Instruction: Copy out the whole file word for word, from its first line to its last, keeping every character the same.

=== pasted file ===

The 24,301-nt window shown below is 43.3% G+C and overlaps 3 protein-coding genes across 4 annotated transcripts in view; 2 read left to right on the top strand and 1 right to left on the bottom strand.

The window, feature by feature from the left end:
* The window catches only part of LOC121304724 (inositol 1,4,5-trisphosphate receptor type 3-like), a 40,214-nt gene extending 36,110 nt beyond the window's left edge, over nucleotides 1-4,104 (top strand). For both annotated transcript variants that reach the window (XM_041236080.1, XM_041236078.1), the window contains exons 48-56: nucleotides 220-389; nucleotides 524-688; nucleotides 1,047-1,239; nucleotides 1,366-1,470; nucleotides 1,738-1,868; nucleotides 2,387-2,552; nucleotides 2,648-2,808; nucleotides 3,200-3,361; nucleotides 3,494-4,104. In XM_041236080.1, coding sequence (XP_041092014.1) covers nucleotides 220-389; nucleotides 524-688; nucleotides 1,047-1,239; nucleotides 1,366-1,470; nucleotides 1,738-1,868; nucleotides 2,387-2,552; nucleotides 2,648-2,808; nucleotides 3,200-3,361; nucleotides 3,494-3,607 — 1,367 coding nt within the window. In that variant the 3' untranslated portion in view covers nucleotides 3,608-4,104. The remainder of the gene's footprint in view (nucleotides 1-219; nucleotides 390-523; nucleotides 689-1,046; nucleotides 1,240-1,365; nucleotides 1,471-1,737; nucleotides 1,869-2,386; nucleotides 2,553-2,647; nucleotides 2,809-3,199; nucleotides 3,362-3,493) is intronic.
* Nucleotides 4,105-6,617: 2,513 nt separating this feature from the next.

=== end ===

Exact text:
The 24,301-nt window shown below is 43.3% G+C and overlaps 3 protein-coding genes across 4 annotated transcripts in view; 2 read left to right on the top strand and 1 right to left on the bottom strand.

The window, feature by feature from the left end:
* The window catches only part of LOC121304724 (inositol 1,4,5-trisphosphate receptor type 3-like), a 40,214-nt gene extending 36,110 nt beyond the window's left edge, over nucleotides 1-4,104 (top strand). For both annotated transcript variants that reach the window (XM_041236080.1, XM_041236078.1), the window contains exons 48-56: nucleotides 220-389; nucleotides 524-688; nucleotides 1,047-1,239; nucleotides 1,366-1,470; nucleotides 1,738-1,868; nucleotides 2,387-2,552; nucleotides 2,648-2,808; nucleotides 3,200-3,361; nucleotides 3,494-4,104. In XM_041236080.1, coding sequence (XP_041092014.1) covers nucleotides 220-389; nucleotides 524-688; nucleotides 1,047-1,239; nucleotides 1,366-1,470; nucleotides 1,738-1,868; nucleotides 2,387-2,552; nucleotides 2,648-2,808; nucleotides 3,200-3,361; nucleotides 3,494-3,607 — 1,367 coding nt within the window. In that variant the 3' untranslated portion in view covers nucleotides 3,608-4,104. The remainder of the gene's footprint in view (nucleotides 1-219; nucleotides 390-523; nucleotides 689-1,046; nucleotides 1,240-1,365; nucleotides 1,471-1,737; nucleotides 1,869-2,386; nucleotides 2,553-2,647; nucleotides 2,809-3,199; nucleotides 3,362-3,493) is intronic.
* Nucleotides 4,105-6,617: 2,513 nt separating this feature from the next.